Mabelane family hopes Ahmed Timol death inquest will open doors
13 July 2017
Johannesburg – "Brother Lesh, inform mum and my other brothers that the police are going to push me from the 10th floor and I am bidding you goodbye, forever."
These were the words written on the white lining of Matthews Mabelane’s dark green and bloodied Lee branded trousers.
Fearing for his life, he had written the message for his family while he was in detention at John Vorster Square in 1977.
Like he had anticipated, on February 16, 1977, newspaper reports flooded the streets reporting that he had jumped out of the 10th floor of the John Vorster Square building, now Johannesburg Central Police Station.
Following the 23-year-old’s death, his family believed that the message was proof that he did not commit suicide, and that instead, he had died at the hands of apartheid’s security police.
The suspicious circumstances surrounding what had happened to Mabelane have always lingered and now the family want closure and answers to what really happened to their son and brother.
When his brother, Lesh Mabelane, heard that the National Prosecuting Authority had agreed to reopen an inquest into the death of anti-apartheid activist, Ahmed Timol in June, he thought that by attending the inquest sitting at the High Court in Johannesburg, it would also open doors for his family.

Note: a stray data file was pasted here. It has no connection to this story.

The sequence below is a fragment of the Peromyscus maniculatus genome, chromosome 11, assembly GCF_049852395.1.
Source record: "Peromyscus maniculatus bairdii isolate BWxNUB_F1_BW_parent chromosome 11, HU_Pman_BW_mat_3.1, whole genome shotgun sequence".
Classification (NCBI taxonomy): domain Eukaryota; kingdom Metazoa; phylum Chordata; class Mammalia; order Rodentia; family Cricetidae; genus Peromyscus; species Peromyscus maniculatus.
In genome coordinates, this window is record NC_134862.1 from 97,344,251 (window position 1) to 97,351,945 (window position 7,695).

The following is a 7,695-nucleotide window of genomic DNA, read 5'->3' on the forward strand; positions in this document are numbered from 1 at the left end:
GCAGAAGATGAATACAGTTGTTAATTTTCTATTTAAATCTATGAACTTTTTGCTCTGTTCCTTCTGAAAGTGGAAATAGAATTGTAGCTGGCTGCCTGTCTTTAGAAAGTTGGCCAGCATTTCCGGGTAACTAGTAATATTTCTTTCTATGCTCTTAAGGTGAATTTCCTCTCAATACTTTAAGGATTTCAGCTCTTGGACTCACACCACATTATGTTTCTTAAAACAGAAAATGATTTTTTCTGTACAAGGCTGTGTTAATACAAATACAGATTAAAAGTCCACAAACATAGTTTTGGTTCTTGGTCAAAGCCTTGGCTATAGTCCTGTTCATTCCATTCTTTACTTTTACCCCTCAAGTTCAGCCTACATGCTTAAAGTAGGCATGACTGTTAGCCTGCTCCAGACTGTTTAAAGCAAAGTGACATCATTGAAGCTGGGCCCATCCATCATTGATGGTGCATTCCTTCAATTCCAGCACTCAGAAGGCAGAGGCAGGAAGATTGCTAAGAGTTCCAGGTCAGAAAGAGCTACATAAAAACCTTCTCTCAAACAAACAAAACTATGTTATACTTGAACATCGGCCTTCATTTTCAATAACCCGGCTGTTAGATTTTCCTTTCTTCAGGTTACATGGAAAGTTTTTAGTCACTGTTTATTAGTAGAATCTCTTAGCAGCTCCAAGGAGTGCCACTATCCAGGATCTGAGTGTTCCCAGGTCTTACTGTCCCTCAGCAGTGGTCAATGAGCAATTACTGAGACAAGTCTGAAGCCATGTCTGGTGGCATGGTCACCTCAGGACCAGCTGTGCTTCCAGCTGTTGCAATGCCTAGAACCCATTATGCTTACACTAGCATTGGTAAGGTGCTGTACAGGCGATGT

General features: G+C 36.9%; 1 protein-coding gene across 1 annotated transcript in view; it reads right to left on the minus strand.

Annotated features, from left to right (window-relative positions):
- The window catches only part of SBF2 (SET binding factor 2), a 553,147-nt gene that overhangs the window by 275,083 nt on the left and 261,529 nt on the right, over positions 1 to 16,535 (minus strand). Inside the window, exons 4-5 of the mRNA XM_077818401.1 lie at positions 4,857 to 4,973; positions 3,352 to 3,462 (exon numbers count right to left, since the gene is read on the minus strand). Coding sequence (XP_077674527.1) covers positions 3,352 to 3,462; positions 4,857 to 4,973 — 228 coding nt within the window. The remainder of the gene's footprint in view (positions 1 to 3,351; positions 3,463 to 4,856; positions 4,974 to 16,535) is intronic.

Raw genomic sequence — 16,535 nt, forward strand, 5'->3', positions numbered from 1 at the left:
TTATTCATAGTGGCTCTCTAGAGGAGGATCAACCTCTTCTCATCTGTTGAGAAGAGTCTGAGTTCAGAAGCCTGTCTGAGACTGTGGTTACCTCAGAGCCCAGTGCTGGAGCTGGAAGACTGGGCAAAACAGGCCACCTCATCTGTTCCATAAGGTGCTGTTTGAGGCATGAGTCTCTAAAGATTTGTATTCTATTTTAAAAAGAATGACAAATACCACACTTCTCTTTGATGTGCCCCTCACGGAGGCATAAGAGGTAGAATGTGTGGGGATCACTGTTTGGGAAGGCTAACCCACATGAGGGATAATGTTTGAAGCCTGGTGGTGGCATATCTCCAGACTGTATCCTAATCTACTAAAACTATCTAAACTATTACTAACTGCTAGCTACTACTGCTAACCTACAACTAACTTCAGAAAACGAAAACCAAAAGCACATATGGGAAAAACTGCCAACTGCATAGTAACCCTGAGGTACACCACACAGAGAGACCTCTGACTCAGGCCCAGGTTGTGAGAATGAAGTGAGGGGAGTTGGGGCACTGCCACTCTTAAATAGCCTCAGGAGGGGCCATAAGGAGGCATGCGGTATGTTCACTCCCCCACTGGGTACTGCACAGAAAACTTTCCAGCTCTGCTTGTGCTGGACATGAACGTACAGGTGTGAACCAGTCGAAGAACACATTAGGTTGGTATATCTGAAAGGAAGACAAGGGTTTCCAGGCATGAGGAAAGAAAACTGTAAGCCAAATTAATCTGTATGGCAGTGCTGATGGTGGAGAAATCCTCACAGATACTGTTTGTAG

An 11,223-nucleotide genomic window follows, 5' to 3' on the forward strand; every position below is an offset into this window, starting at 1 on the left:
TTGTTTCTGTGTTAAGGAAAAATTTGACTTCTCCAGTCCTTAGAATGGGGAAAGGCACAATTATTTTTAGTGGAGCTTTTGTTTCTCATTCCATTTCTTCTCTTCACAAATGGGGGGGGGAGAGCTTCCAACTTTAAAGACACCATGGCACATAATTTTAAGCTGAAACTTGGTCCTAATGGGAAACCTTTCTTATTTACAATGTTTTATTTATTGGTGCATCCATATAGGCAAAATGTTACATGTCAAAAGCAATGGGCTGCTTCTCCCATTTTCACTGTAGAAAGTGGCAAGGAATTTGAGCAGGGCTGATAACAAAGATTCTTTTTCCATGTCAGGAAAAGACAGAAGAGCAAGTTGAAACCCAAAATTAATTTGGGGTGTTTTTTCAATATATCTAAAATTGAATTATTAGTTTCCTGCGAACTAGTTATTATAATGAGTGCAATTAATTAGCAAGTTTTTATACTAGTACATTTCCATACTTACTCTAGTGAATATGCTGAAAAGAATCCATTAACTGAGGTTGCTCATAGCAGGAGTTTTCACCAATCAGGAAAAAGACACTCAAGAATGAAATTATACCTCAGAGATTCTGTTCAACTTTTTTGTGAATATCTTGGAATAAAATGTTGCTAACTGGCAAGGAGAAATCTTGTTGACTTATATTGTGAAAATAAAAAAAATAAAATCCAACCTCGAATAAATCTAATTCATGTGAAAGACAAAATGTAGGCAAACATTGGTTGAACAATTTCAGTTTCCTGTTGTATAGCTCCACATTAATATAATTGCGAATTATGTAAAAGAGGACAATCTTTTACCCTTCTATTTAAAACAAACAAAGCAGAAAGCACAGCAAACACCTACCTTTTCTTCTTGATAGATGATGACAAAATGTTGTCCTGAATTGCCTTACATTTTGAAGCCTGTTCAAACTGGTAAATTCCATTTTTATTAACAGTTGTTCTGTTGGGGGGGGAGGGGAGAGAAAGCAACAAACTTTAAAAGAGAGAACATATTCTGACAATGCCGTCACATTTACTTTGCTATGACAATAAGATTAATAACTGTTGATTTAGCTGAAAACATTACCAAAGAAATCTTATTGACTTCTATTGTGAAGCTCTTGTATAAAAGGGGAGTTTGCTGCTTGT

The Timol inquest was reopened after the family found new evidence that proved that he did not commit suicide, but instead died in police custody in 1971.
An inquest conducted in 1972 had ruled that Timol committed suicide and that the police were not responsible for his death. Police had alleged that Timol jumped out of a window on the 10th floor of the John Vorster Square building.
The Timol family has always disputed the findings. The inquest, which first sat on June 26 until June 30, is expected to continue again on July 24 until August 4 and then concludes on August 10 and 11.
Timol’s brother, Mohammad, told News24 that Timol was the 22nd detainee to die in custody in 1971.
Lesh Mabelane attended the first day of the sitting. His stomach knotted as he sat listening to the evidence presented to Judge Billy Mothle, who is overseeing the inquest. Listening to the testimonies was so painful to hear that he could not bring himself to return for the remainder of the week.
Almost three weeks later, the 64-year-old father of two and his elderly father, Phillip Mabelane, agreed to sit down with News24. Wearing a luxurious silk gown covering his checkered pyjamas and sitting on a large maroon leather couch, Phillip Mabelane, 95, said his son’s death devastated him and will be etched in his memory forever.
The man, who was born in Limpopo, and his wife, Messinah, who died in 2001, had six sons – Joshua, Johannes [Lesh], Matthews, Stephen, Phillip and Fanuel. The family lived in Sophiatown in Johannesburg before being forcibly moved to Meadowlands, Soweto. Matthews Mabelane was born in 1954.